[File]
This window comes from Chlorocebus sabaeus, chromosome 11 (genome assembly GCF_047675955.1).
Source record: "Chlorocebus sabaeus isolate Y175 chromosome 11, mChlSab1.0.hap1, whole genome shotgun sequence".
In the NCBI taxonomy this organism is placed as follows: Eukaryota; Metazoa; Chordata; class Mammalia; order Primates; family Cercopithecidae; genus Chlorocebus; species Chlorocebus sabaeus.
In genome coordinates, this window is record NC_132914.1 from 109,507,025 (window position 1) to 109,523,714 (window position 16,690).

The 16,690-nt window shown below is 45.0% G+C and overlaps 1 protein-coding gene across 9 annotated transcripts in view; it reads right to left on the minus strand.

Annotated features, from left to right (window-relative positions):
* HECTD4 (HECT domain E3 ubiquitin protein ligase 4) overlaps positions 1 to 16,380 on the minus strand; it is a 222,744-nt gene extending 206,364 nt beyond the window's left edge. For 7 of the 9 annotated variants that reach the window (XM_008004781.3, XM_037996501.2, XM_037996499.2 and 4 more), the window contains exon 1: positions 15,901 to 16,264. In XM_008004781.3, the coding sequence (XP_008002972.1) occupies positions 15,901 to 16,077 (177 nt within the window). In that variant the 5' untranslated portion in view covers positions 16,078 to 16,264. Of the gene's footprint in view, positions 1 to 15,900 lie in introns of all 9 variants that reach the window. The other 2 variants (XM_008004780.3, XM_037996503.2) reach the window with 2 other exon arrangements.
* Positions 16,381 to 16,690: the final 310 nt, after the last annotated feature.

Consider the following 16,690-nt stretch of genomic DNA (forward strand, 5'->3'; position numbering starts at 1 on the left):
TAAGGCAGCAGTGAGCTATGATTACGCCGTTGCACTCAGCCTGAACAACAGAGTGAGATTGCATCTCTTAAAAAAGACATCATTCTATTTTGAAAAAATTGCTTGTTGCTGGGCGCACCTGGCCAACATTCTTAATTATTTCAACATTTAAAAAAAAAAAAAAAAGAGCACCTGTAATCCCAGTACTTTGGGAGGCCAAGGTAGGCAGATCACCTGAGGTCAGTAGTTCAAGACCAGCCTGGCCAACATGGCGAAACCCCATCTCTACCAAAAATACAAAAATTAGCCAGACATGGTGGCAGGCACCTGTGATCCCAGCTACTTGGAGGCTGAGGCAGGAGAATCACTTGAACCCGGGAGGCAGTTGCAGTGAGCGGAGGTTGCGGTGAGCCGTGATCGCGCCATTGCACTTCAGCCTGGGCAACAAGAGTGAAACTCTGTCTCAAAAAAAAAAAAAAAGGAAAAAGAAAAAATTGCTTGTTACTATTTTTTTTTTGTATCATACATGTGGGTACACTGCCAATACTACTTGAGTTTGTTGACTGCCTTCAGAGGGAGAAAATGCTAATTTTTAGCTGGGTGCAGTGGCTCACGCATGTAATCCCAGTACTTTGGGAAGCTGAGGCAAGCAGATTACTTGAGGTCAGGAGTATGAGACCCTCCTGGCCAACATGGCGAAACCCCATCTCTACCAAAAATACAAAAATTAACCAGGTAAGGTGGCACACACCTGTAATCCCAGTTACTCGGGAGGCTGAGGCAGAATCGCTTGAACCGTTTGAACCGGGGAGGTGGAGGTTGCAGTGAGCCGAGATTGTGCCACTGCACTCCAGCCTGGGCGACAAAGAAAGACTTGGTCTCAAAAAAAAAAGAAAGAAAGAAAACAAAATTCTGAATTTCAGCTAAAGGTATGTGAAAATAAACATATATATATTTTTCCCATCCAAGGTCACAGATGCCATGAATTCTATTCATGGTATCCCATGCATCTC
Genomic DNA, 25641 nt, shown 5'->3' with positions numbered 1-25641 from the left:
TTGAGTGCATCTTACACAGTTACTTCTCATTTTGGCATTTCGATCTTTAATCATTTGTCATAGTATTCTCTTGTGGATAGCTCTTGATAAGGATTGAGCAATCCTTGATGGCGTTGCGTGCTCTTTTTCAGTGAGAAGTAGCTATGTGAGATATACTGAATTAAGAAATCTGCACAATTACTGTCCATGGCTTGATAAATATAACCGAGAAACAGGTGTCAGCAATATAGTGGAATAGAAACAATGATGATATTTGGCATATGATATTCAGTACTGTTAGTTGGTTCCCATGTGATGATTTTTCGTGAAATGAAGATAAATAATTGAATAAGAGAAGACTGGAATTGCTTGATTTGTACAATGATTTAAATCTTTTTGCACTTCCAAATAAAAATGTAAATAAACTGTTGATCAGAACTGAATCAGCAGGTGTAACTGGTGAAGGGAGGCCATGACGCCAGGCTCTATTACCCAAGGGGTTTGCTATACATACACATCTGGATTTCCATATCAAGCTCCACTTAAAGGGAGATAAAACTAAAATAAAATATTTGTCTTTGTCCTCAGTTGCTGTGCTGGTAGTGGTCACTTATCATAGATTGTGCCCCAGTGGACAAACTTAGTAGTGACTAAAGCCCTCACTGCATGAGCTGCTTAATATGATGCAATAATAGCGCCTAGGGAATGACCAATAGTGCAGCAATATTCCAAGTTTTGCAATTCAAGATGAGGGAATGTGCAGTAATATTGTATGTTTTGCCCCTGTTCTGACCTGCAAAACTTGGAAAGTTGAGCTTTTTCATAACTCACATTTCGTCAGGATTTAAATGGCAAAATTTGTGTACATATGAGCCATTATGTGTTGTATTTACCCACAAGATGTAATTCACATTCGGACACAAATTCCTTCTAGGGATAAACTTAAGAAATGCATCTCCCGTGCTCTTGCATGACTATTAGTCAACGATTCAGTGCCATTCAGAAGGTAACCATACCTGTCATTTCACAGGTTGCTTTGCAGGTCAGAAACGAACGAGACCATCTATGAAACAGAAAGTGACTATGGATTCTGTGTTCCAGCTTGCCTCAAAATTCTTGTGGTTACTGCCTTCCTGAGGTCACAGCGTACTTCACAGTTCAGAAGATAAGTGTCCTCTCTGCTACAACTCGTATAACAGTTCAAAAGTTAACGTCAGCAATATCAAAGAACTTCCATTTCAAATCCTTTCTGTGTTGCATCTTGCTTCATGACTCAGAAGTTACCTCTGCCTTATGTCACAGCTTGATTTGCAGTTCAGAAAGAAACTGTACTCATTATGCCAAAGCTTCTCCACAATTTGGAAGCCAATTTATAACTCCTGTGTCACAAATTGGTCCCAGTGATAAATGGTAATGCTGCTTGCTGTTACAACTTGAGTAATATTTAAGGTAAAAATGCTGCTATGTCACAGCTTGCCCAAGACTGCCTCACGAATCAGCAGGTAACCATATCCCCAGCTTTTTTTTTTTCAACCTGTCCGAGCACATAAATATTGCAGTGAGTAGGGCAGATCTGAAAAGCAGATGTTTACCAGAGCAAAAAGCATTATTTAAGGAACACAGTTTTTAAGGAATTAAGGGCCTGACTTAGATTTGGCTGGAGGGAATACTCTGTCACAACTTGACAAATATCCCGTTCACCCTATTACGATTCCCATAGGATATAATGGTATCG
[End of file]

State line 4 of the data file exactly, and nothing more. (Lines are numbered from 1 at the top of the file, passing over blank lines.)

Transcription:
In genome coordinates, this window is record NC_132914.1 from 109,507,025 (window position 1) to 109,523,714 (window position 16,690).